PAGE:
Now we will consider two bass systems, one with a big 15-inch woofer and the other using an 8-inch unit. A glance at the chart ( Fig. 3) will show that the 8 inch speaker cone has to travel nearly 5 times the distance of the larger one to produce the same amount of sound (or move the same amount of air) at 30 Hz.
This means that the magnetic field has to be much longer to accommodate the long excursions of the voice coil, However, providing this is done and the acoustic damping requirements are met then there should be no significant difference between the two systems as far as low frequency transient performance is concerned. The small system will of course need more power to drive it and the long voice-coil traverse brings other problems. For instance, both the centering spider and cone surround have to allow for large movements without distortion. Linearity is not too easy to achieve with the spider and the wide, flexible surround causes more headaches for the designer. Figure 5 is a side view of a dynamic loudspeaker and it shows how the surround can move the opposite way to the cone at some frequencies. This uncooperative behavior causes a phase cancellation dip in the frequency response as shown in Fig. 4. Various methods are used to overcome or minimize this fault--usually treating the surround with resinous "gooey" materials or the adoption of special concertina configurations. The 15 inch job does not have these problems, instead the emphasis is on cone rigidity to prevent break-up, nodes, and so on--plus the complications of choosing the right strength-weight factor. In other words, it's all a question of proper design, both systems have their merits and their own particular problems.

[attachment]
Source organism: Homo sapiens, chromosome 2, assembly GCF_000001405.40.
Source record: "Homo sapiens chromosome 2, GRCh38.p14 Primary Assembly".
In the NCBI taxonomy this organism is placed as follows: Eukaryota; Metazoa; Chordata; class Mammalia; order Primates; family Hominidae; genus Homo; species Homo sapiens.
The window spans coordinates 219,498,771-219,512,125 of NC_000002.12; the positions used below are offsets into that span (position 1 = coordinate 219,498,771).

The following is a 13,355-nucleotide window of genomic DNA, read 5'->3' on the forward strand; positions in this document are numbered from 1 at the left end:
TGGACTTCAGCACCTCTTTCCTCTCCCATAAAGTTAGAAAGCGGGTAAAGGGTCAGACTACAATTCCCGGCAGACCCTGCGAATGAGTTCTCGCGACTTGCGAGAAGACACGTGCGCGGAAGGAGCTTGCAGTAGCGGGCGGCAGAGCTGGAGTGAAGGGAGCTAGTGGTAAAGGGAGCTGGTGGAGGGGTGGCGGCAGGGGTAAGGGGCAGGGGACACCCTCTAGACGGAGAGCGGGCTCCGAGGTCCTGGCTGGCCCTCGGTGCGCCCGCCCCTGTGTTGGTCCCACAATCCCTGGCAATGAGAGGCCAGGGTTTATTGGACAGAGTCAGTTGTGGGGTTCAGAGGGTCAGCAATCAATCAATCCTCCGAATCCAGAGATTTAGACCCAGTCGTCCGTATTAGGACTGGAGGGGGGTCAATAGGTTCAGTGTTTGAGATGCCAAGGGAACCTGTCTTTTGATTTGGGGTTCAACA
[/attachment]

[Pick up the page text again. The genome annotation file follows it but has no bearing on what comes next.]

Fig. 5--Side view of dynamic speaker.
Q. What are the advantages of electrostatic speakers?
A. If you are referring to the push-pull models as opposed to the inexpensive single-element types, the advantages are as follows: low distortion (partly due to the push-pull cancellation ), good transient response, and low coloration. Full-range models have no enclosure resonances simply because they have no enclosure ( there's logic for you!). Disadvantages--to be fair we must mention those--are the necessity of providing an energizing voltage and the fact that full-range models are a little restricted in power output at the extreme bass. Increasing this would mean wider plate spacing with a higher polarizing voltage, a larger diaphragm, or both. Acoustically, electrostatic speakers are subject to the same laws as dynamic types, e.g. they still have diaphragm break-up and nodes to contend with. Because of the large size-to-mass ratio of the diaphragm they have a very low acoustical output impedance, consequently bass output is highest when they are placed in the center of a room-quite unlike dynamic speakers in that respect.
Commercial systems are designed to give a balanced output when placed one to three feet from a wall. The figure-8, or doublet radiation pattern may not always be desirable although in some rooms it does make for a more spacious sound.
Laboratory models with suppressed back radiation have been made ( and demonstrated) but so far none has reached the market.
(Audio magazine, Mar. 1970)